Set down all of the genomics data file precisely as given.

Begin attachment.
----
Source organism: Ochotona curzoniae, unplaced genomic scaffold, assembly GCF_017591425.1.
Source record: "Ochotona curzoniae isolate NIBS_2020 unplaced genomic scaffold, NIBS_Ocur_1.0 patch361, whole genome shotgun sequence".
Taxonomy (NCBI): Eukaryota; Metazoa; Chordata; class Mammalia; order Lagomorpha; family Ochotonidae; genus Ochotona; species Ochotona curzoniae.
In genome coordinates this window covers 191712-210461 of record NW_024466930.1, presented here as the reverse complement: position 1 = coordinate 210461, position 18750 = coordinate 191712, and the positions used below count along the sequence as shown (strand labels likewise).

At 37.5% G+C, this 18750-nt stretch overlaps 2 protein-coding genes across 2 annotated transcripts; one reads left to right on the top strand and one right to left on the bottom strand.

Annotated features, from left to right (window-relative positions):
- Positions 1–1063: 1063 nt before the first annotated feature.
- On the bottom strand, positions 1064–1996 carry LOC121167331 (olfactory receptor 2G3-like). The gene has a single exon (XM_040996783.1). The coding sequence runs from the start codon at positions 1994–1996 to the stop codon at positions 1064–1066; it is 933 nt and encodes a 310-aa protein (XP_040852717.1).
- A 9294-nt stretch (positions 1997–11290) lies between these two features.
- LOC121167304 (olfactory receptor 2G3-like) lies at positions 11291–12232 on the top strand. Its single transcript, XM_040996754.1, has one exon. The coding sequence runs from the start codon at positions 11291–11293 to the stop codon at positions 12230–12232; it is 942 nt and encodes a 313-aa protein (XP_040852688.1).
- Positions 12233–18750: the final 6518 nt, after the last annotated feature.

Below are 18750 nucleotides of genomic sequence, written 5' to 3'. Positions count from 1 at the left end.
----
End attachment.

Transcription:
Source organism: Ochotona curzoniae, unplaced genomic scaffold, assembly GCF_017591425.1.
Source record: "Ochotona curzoniae isolate NIBS_2020 unplaced genomic scaffold, NIBS_Ocur_1.0 patch361, whole genome shotgun sequence".
Taxonomy (NCBI): Eukaryota; Metazoa; Chordata; class Mammalia; order Lagomorpha; family Ochotonidae; genus Ochotona; species Ochotona curzoniae.
In genome coordinates this window covers 191712-210461 of record NW_024466930.1, presented here as the reverse complement: position 1 = coordinate 210461, position 18750 = coordinate 191712, and the positions used below count along the sequence as shown (strand labels likewise).

At 37.5% G+C, this 18750-nt stretch overlaps 2 protein-coding genes across 2 annotated transcripts; one reads left to right on the top strand and one right to left on the bottom strand.

Annotated features, from left to right (window-relative positions):
- Positions 1–1063: 1063 nt before the first annotated feature.
- On the bottom strand, positions 1064–1996 carry LOC121167331 (olfactory receptor 2G3-like). The gene has a single exon (XM_040996783.1). The coding sequence runs from the start codon at positions 1994–1996 to the stop codon at positions 1064–1066; it is 933 nt and encodes a 310-aa protein (XP_040852717.1).
- A 9294-nt stretch (positions 1997–11290) lies between these two features.
- LOC121167304 (olfactory receptor 2G3-like) lies at positions 11291–12232 on the top strand. Its single transcript, XM_040996754.1, has one exon. The coding sequence runs from the start codon at positions 11291–11293 to the stop codon at positions 12230–12232; it is 942 nt and encodes a 313-aa protein (XP_040852688.1).
- Positions 12233–18750: the final 6518 nt, after the last annotated feature.

Below are 18750 nucleotides of genomic sequence, written 5' to 3'. Positions count from 1 at the left end.